What's Wrong with Women's Food Bars?
by Joan Kent, PhD
Have you seen training bars / food bars / snack bars advertised "for women?" What do women's bars contain that men's bars don't? (Do they even have men's bars?)
Some women's bars contain nutrients that are apparently of benefit to women. Examples are calcium, vitamin D, iron, and folic acid. To keep this post brief, I'll mention just a little about each nutrient.
Calcium is controversial. We know it's important – the controversy centers on the source. Calcium from dairy foods has been shown to be effective but won't work for vegans or for women with lactose intolerance or casein sensitivities.
Dolomite calcium is considered safe for adults, although it can cause gastric problems: nausea, vomiting, diarrhea, constipation, or stomach irritation. It may also be contaminated with various heavy metals. (Okay. How safe does it sound to you?)
Some sources advocate calcium supplements. Others warn that supplements can increase heart attack risk and may be harmful for people with kidney disease, sarcoidosis, or parathyroid problems.
In any case, it's wise to consider all sources of calcium in your diet before adding more with a bar.
Vitamin D is a healthful nutrient. Its importance for women has recently been stressed for a variety of health issues. Doctors' dosage recommendations vary considerably. Consider all sources of vitamin D in your diet, including any bars you may eat.
Iron is involved in oxygen delivery. It's important for athletes and menstruating women. The benefits of antioxidants are well known, but iron is actually an oxidant – it may form free radicals that can seriously damage the body. Excess stored iron increases risk of atherosclerosis, heart disease, cancer, and inflammatory bowel disease. Iron can destroy the insulin-producing cells in the pancreas, cause diabetes, and contribute to Alzheimer's. Again, keep in mind all sources of iron in your diet before adding bars.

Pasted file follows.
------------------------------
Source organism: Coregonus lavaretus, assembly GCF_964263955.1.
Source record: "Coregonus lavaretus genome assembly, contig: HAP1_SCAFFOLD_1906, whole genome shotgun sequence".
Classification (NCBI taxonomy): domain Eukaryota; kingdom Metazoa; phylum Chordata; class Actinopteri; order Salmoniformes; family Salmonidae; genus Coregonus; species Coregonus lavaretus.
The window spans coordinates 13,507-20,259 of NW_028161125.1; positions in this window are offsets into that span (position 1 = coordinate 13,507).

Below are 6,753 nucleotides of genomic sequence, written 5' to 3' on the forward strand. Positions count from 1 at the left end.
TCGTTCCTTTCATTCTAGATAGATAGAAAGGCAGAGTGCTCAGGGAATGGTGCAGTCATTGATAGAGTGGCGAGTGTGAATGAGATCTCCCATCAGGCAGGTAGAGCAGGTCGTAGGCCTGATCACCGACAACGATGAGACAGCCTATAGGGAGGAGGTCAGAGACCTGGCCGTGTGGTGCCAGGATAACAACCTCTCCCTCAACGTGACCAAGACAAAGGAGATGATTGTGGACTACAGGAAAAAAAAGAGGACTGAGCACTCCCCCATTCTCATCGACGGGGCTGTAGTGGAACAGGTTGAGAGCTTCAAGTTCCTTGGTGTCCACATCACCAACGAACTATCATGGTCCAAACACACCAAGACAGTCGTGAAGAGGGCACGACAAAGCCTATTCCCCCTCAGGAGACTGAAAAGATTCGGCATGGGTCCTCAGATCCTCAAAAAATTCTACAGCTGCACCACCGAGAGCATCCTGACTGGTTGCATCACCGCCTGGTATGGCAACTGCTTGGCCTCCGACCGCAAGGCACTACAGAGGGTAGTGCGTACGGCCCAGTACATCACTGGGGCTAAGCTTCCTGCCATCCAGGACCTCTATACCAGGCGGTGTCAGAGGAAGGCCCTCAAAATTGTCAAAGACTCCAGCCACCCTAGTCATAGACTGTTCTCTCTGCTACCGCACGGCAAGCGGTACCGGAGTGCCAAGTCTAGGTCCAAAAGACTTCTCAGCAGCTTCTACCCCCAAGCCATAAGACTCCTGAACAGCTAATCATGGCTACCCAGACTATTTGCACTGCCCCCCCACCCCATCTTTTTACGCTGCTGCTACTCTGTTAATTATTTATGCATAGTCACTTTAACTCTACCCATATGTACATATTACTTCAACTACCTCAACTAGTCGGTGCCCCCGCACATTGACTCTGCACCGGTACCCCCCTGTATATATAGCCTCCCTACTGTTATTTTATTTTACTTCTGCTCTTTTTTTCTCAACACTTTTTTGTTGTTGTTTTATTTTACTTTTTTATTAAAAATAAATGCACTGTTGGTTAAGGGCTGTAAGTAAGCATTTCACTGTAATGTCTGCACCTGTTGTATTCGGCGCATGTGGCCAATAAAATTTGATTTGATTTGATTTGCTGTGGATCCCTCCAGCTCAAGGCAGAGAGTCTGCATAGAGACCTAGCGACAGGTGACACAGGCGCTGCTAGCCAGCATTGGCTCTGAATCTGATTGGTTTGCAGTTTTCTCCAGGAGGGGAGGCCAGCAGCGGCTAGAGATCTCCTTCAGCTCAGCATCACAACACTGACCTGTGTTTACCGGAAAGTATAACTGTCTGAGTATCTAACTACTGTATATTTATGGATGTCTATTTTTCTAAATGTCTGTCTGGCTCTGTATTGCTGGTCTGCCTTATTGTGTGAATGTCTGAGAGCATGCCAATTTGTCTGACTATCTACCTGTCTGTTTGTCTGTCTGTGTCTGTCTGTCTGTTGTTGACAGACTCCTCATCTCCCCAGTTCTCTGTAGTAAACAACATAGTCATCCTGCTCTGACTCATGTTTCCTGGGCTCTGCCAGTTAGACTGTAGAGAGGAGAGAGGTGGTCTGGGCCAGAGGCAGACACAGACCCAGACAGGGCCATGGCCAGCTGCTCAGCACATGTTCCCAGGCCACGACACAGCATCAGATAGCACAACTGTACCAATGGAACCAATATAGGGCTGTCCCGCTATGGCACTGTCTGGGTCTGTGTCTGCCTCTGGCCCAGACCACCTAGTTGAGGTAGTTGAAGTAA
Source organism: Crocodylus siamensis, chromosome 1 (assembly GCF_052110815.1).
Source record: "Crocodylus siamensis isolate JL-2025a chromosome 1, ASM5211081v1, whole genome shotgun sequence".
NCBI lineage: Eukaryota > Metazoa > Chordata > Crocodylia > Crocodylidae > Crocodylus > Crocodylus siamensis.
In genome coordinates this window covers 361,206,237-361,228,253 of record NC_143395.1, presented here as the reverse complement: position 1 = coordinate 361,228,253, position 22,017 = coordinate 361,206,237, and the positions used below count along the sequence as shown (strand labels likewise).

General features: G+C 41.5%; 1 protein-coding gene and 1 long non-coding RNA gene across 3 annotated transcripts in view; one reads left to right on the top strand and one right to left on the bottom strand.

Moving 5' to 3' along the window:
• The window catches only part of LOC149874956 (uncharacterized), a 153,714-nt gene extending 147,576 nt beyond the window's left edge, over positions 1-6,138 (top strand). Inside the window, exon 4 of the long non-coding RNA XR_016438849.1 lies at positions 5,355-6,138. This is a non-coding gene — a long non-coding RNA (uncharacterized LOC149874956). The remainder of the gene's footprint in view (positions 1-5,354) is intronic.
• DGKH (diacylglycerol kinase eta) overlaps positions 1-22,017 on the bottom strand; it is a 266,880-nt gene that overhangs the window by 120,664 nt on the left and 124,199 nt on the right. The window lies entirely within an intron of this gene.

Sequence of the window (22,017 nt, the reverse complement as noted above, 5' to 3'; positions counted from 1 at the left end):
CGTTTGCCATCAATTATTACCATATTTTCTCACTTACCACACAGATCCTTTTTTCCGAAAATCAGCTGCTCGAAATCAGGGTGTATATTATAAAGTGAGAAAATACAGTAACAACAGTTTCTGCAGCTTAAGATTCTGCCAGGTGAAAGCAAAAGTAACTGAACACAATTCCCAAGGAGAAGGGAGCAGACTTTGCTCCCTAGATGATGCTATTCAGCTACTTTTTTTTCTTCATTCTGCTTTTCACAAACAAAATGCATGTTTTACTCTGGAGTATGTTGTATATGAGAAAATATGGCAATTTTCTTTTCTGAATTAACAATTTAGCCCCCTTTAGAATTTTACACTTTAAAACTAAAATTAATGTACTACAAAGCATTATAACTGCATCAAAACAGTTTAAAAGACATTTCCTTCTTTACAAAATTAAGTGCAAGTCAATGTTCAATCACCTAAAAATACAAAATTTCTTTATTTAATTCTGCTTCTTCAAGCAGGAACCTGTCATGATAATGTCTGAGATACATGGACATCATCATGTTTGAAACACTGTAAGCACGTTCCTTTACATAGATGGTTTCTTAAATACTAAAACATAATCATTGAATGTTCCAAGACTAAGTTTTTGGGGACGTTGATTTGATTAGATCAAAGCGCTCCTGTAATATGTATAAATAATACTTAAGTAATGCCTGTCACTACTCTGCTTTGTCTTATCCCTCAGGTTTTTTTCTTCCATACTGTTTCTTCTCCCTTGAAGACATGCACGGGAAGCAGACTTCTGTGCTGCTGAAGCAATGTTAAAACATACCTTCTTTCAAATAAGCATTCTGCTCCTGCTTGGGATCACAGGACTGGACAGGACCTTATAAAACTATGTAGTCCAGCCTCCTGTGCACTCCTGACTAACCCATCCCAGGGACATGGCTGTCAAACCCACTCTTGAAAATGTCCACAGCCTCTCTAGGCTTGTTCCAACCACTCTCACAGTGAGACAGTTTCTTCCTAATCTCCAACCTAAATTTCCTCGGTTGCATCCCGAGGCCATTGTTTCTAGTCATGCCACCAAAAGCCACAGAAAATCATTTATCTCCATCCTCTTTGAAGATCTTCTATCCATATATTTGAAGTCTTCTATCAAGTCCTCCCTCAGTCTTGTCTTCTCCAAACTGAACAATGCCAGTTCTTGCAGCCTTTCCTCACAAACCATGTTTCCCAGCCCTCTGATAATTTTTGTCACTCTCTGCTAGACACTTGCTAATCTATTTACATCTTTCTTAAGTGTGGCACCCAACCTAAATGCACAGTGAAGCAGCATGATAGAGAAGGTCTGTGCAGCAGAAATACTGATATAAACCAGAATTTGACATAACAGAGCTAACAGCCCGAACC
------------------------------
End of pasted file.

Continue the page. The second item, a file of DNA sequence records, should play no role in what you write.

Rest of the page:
Women's bars contain folic acid because folate is important before and during pregnancy. They're not the same. Folic acid is the synthetic form of folate. It's so highly absorbable that excess intake can happen easily. High intake of folic acid can mask detection of vitamin B12 deficiency. This is more of a problem in the elderly, but it's something to consider.
Natural folate is found in spinach, asparagus, turnip greens, mustard greens, parsley, collards, broccoli, cauliflower, beets, lentils, and both calf and chicken liver. Women's Bars contain folic acid, the synthetic stuff.
What Really Makes It a Women's Bar?
Beyond these nutrients – good and bad – the main thing that makes a Women's Bar seems to be the sugar content. Have you tasted any? Yikes, they're appallingly sweet. It might be a good idea to stay away for that reason alone.
What Should Be in Women's Bars?
If anyone asked me for a recipe for a women's bar, it would have lots of protein. Why? For one thing, women's brains have a higher rate of serotonin turnover than men's and need to keep making more. Serotonin is made from tryptophan, an amino acid. Remember 7th grade biology? Amino acids are the "building blocks of protein."
So eating more protein is important for women's brains – even for women who prefer carbs. Maybe especially for those women!
More protein and less sugar would make for a better-quality Women's Bar. One thing, though – the protein source. Most bars use soy, and that brings gigantic problems. But that's a subject for another post.
If you've been eating many food bars—women's bars or other kinds—and can't seem to get them out of your diet, it's not you! The sugar in them can make them addictive for anyone who's susceptible to it. I'm dedicated to helping you defeat sugar if you want to, stop your cravings, and create the health and weight loss you've been striving for – but can't reach. My new program Last Resort Nutrition® with Dr. Joan Kent starts soon. Just visit www.LastResortNutrition.com and grab your free Empowered Eating Consult today!